Anyone who has investigated the cause behind a network issue knows how daunting it can be to pinpoint the problem. With so many different variables, the answer can be elusive. In our last blog, we explained how you could test your DNS speeds in PerfOps. Today, we’ll be showing you how to use our Traceroute tool to troubleshoot network issues and improve DNS speeds.
For demonstration purposes, we’ll be using Amazon Route 53’s speed data in Africa, which we retrieved in our DNS Speed Performance tip.
Using Raw Data to Troubleshoot Networks
In the graph below, we are comparing Route 53 nameservers in Africa. The data shows that one nameserver appears to be experiencing issues, which can result in slower query resolution and overall speed for the area.
Note: This is for example purposes only.
While three nameservers in this graph are relatively consistent within their own network, there appears to be a rogue server. While not always the case, this can indicate a routing issue. To get a better idea of what’s going on and to see whether or not it’s something that needs to be fixed, you can run a traceroute.
NS 1 (pink): 41.14 ms
NS 2 (green) 51.15 ms
NS 3 (red) 71.06 ms
NS 4 (blue) 107.19 ms
The easiest way to do this is to locate the nameserver and node ID from the raw logs in the table below the graph. To view the raw data for the slowest server with the most fluctuation, double click on the line graph at the point you want to view. In this case, we chose the highest peak, which had a speed of 168.17 ms.
PerfOps Raw Data Logs
After double-clicking on your desired point of the graph, you can scroll through the raw logs. This provides you with a breakdown of your speeds in milliseconds, the provider name, nameserver, whether DNSSEC is enabled, the Node ID, Node IP, Continent, Country, City, ASN, and ISP.
Find the instance you are looking for. In this case, we want to investigate the nameserver that had an unusually high speed: ns-1497.awsdns-59.org.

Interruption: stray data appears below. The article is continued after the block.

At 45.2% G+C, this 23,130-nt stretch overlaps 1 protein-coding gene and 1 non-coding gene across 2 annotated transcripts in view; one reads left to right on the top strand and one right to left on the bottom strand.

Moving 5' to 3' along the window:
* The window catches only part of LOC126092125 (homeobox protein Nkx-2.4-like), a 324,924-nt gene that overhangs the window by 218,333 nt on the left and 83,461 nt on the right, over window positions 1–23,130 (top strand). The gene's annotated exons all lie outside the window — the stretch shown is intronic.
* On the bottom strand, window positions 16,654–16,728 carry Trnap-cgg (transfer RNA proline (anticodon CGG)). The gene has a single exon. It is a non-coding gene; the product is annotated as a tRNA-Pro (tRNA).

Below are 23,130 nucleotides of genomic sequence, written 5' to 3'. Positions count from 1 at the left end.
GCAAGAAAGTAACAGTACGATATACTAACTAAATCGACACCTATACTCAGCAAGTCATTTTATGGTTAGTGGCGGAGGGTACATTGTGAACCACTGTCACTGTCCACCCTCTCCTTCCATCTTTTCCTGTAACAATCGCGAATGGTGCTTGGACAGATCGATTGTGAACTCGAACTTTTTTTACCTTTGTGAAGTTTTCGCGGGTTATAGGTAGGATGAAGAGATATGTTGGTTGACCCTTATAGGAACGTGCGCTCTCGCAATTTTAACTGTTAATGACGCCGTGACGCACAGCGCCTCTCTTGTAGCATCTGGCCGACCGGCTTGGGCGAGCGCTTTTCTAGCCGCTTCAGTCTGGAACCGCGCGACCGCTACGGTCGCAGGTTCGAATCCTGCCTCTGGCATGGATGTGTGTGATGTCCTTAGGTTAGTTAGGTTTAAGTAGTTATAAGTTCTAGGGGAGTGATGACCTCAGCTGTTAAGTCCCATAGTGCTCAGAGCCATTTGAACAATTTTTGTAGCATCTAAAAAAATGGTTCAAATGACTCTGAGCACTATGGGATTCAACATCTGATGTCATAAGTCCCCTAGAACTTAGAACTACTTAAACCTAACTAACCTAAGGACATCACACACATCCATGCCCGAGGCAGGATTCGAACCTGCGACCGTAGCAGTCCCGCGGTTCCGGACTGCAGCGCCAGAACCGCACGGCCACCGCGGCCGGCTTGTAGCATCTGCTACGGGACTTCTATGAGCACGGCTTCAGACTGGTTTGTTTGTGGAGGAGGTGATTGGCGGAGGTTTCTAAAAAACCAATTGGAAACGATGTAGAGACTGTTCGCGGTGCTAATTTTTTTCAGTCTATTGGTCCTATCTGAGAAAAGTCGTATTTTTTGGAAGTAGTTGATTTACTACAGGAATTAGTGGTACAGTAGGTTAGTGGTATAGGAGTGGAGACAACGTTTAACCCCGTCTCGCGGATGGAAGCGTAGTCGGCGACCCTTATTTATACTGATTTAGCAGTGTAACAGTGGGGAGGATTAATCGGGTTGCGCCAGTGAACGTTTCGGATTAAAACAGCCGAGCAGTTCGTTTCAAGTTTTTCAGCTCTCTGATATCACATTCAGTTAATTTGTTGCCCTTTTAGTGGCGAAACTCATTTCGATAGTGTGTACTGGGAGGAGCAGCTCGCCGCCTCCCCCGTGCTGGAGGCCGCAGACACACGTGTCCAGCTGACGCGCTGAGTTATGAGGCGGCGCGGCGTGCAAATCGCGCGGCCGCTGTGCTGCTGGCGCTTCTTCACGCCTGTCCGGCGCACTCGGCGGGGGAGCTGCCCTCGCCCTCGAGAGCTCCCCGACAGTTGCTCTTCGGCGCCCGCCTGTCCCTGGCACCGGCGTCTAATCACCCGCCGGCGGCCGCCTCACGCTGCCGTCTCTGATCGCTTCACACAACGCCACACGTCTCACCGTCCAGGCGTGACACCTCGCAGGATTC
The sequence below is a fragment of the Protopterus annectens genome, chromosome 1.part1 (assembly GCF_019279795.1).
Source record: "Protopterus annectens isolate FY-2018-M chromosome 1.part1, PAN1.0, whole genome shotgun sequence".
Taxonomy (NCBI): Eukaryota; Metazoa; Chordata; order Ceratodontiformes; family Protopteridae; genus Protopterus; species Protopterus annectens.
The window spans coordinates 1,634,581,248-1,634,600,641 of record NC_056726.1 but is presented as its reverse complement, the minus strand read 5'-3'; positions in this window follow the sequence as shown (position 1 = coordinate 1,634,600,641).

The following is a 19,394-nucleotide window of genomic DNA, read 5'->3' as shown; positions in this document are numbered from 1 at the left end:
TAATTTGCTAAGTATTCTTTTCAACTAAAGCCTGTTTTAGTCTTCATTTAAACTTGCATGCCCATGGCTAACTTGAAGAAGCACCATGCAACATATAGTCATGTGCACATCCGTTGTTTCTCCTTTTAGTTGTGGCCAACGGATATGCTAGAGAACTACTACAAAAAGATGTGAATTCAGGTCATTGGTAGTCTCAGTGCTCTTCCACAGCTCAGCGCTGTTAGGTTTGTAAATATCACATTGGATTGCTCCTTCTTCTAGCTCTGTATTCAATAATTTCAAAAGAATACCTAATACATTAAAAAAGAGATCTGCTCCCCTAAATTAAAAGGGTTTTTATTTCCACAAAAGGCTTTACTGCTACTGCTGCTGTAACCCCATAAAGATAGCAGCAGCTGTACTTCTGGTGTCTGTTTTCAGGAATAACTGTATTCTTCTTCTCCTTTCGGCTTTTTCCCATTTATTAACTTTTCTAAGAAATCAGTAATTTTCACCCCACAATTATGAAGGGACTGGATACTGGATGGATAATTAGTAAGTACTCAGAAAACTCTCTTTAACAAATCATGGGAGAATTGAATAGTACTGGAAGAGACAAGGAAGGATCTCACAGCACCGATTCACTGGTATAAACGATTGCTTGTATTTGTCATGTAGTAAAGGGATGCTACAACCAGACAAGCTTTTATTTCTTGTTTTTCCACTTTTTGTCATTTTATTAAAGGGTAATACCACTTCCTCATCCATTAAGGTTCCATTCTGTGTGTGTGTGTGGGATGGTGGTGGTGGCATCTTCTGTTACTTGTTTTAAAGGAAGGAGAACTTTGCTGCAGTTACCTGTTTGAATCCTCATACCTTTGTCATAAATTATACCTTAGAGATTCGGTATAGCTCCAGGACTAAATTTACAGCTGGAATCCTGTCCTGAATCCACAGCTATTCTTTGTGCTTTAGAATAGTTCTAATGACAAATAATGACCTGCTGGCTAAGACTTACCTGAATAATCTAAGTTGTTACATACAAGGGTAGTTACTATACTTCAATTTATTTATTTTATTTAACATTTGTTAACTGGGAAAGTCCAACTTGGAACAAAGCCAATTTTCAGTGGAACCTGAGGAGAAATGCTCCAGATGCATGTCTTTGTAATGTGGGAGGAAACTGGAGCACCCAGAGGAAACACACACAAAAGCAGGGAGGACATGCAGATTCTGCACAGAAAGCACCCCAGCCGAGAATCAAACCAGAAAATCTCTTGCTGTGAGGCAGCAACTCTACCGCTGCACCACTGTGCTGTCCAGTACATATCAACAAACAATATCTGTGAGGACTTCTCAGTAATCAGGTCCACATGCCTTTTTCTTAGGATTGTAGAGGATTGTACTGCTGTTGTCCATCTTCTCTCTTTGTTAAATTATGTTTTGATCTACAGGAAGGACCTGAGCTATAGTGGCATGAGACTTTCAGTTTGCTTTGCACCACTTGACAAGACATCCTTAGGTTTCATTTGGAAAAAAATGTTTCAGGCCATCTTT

The next thing you need to do is copy the NS address. Navigate to Tools > Network Utilities. Once on the Network Utilities page, paste the NS address into the field for IP or Host Name. In the location field, type your desired location (in this case, Africa), and then choose how many results you would like to see. For this example, we chose 10.
Be sure that the option for Traceroute is selected (the active selection will be underlined), and then click Run Test.
After running the traceroute, you will see ASNs for each location in Africa, up to the limit you set. For each location, you will see the hops along the network path. Hops are the endpoints that a query travels from point A to point B. We’ll use the first result (Johannesburg) as our example.
As you can see, queries start off fast, but once they get to the fourth hop in the route, there is a significant change in speed. This may be completely normal, it could indicate a technical problem with a node or server, or it could demonstrate a routing issue.
Note: Hops designated by asterisks represent servers that timed out and dropped the UDP packet.
Here’s where it gets interesting and dare we say … fun!
To determine what the issue is, you first need to know where the problem is occurring. You can easily do this by copying the IP address in the hop and searching for the location using a tool like db-ip.com.
Reading Your Traceroute Data
The path in this traceroute originates in Johannesburg and ends in Dublin, Ireland. It starts off quickly but slows down significantly at hop 4, which is still in Johannesburg, South Africa. Hops 5-7 are located in London, England, and from there, the query path moves efficiently to the final destination, Dublin, Ireland.
A network administrator could use this information to determine if the path the packets were taking was optimal for speeds or if improvements could be made within the network to enhance performance.
Traceroutes for Troubleshooting and Improving Speeds
As you can see, running a traceroute gives you valuable information on the path a query takes in your network. This can help you improve DNS speeds, troubleshoot connectivity issues, or identify potential server failures and other issues.